This post is automated – Thirdwaller is taking some time away for a family emergency!
Disputes at the table can be intimidating to a game masters – rookies and veterans alike. Many is the failed campaign that can attest that disputes can be treacherous ground – capable of tearing an entire gaming group apart. In fact, a particular rules dispute in Thirdwaller’s very first attempt at running a Star Wars campaign in 9th grade has forever tainted the opinion of one player such that he will not game with Thirdwaller as a game master anymore.
But what is a game master to do when the rules don’t cover a topic – or a player more versed in the rules (looking at you, The Fez) has a different interpretation of the rules? How the game master handles the interaction is almost as important as the ruling made. Handling a dispute correctly will show the players that the game master wants and respect their feedback, that they’re open to the player’s opinions and that the game master is not “out to get” the players. In other words, how you react to your players’ questions, problems or disputes will tell them you aren’t a d!ck game master.
In the first part of our multi-part series on The Golden Rule we’ll discuss a dispute handling philosophy we call “Speak Softly and Carry a Big Stick“.
Before getting started, it is important to take a moment to have a word about avoidance. This series covers rules disputes where the rule is vague or non-extant and where there are several interpretations. Rules disputes surrounding the core rules can often be avoided by ensuring that the game master has a clear understanding of the rules before starting the game. Nothing is more frustrating – or kills the credibility of the game master more quickly – than not having a basic understanding of the core rules at the table. So to avoid trouble down the road, the game master should know the system well enough to be running it before the game starts!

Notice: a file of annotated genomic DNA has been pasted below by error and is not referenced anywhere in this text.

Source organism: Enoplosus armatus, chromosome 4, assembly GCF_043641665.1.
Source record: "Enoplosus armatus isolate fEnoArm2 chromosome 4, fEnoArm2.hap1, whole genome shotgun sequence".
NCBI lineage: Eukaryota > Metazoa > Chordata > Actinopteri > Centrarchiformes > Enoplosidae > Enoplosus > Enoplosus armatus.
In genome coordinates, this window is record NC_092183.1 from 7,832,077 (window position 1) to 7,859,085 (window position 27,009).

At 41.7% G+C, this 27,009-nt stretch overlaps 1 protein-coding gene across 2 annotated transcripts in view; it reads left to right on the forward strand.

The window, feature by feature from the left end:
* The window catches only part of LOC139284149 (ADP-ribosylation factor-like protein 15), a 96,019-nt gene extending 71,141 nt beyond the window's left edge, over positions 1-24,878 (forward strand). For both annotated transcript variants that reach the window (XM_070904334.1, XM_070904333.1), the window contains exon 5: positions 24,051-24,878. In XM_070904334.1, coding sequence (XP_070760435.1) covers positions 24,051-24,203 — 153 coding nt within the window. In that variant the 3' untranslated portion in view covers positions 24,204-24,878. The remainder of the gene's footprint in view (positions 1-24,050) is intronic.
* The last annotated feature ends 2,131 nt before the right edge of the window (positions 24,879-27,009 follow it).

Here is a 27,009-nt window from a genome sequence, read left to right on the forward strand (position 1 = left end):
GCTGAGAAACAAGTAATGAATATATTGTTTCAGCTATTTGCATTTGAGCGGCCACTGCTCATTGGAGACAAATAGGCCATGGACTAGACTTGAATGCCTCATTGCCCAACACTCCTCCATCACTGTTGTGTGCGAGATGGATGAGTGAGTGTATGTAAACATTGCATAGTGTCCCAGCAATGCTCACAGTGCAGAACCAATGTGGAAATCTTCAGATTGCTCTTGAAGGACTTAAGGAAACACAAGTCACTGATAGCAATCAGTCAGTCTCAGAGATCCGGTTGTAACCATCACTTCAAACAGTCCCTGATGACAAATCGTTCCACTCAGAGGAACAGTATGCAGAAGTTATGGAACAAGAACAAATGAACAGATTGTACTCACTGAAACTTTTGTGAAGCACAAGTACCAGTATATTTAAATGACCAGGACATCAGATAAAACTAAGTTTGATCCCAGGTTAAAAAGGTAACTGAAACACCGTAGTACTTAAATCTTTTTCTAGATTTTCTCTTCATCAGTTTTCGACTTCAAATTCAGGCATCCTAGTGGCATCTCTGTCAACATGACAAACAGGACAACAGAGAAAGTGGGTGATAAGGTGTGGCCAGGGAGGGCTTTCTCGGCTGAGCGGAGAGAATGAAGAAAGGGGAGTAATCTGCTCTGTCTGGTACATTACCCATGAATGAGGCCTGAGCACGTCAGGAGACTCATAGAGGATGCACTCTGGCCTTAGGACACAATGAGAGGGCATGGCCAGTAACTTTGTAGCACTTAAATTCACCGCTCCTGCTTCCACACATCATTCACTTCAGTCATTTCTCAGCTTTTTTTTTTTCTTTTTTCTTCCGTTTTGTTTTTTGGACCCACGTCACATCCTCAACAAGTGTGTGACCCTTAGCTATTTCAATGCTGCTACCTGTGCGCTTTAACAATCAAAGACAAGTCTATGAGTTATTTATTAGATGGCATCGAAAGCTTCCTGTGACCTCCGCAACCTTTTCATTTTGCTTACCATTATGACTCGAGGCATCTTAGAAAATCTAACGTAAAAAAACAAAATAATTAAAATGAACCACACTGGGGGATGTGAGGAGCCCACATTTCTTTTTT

Speak Softly –
Often rules disputes start with heated words. “That’s bullsh!t!” and “What the f*ck!” are personal favorites at the Bad Batch table. But it is crucially important to this philosophy that the game master not rise to that implied challenge. Hopefully it goes without saying in this civilized age that engaging in a shouting match with friends over a fantasy game is not the way to a healthy game atmosphere – and a future article will discuss handling more aggressive disputes – but that does not mean that non-verbal reactions cannot be just as destructive!
When a rules issue comes up, a game master must address it calmly. Rolling your eyes, burying your face behind a tall game screen or crossing your arms and taking a defensive tone or attitude will send subtle – possibly subconscious – cues to your players. Instead, first apologize for the misunderstanding and ask them to clarify their opinion of the rules. Do not get animated and be sincere – even if that player has a reputation for these types of interpretations. It is important to be sincere and realistic and speak softly about the issue as this will help to lay the foundation for a rational and constructive discussion rather than a heated or one-sided argument.
Try to follow these guidelines when you’re making your ruling:
Before you make your ruling, look up the rule: